There are two primary tools you can use for outlining in Scrivener. You can choose your favorite, use them both in tandem, or utilize one or more of the other planning tools the app includes to map out your writing project.

Method 1: The Corkboard

One option for outlining your project (and in my experience the more popular method) is the corkboard:

Outlining in Scrivener with the corkboard.

This virtual corkboard enables you to organize notes about your scenes, chapters, and sections on individual notecards. Typically, each card contains a short synopsis of the part in question (although you can use them however you like).

You can access the corkboard by clicking on its icon at the top of the Scrivener window:

The freeform corkboard.

There are a few different corkboard layouts you can use. The standard option (shown above) presents your notecards in an ordered grid. You can click on the Freeform corkboard icon at the bottom of the screen to completely customize the placement of your notecards:

Both views enable you to drag and drop notecards while outlining in Scrivener. However, doing so in the grid view will also change the order of your documents in the manuscript; the freeform corkboard is purely visual and moving cards will not affect your project’s order.

The next button in the corkboard footer will arrange the documents in your selection by label (a color-coding feature you can use to organize your documents). Dragging and dropping documents in this view can change their order as well as their label:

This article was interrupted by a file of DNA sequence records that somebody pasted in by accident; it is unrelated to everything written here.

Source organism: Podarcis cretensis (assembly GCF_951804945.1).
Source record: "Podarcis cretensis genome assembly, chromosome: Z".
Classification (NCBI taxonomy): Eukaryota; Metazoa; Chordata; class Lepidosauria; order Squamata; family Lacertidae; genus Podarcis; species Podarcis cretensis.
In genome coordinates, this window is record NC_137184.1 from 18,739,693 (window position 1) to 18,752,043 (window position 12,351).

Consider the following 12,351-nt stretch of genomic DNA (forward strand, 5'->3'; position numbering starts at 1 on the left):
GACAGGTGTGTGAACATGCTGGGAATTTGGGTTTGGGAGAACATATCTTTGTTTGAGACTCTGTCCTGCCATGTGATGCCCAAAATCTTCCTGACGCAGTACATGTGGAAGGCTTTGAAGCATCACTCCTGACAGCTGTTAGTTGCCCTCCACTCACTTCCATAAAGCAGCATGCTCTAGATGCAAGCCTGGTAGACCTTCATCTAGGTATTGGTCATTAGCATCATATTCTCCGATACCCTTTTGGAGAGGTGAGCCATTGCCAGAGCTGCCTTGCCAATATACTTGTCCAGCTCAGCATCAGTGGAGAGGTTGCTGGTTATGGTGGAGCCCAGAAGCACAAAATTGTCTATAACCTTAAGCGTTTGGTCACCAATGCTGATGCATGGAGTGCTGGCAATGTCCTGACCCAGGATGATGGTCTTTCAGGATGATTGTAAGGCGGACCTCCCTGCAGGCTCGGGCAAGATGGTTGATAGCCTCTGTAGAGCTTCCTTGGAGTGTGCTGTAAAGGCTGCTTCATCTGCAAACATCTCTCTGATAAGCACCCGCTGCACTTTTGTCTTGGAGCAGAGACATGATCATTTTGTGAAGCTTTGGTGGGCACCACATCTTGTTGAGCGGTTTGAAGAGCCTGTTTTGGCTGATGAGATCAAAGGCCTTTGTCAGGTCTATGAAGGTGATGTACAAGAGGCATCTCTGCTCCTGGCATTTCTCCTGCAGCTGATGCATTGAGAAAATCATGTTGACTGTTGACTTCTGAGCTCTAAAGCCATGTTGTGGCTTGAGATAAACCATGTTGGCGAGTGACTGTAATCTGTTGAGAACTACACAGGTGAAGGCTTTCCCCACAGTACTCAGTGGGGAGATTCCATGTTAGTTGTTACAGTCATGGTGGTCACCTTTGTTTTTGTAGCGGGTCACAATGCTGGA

The label corkboard view.

The final footer button will open the corkboard settings, which are fairly self explanatory.

The corkboard is especially useful if you’re in the early stages of writing and are still working through your ideas. The drag and drop functionality is perfect if you’re trying to determine the best structure for your project. However, this tool can see you all the way through the process of outlining in Scrivener if you want it to. Visual processors may find this preferable to the other method that’s available.

Method 2: The Outliner

The outliner is a somewhat more traditional option for outlining in Scrivener. Like the corkboard, you can access it by clicking on its icon at the top of the Scrivener window:

Opening the outliner in Scrivener.

Compared to the corkboard, the outliner is much more linear. It also enables you to see an overview of your entire project, while the corkboard focuses more on specific sections.

The columns in the outliner are customizable. You can change their order by dragging and dropping them. The full list of available columns includes:

  • Label: What color-coded label has been applied to this document
  • Status: What stage of writing this document is in (first draft, revised, final, etc.)
  • Section type: Is this a chapter, scene, etc.
  • Keywords: Keywords applied to this section via the Inspector
  • Created date: When the document was created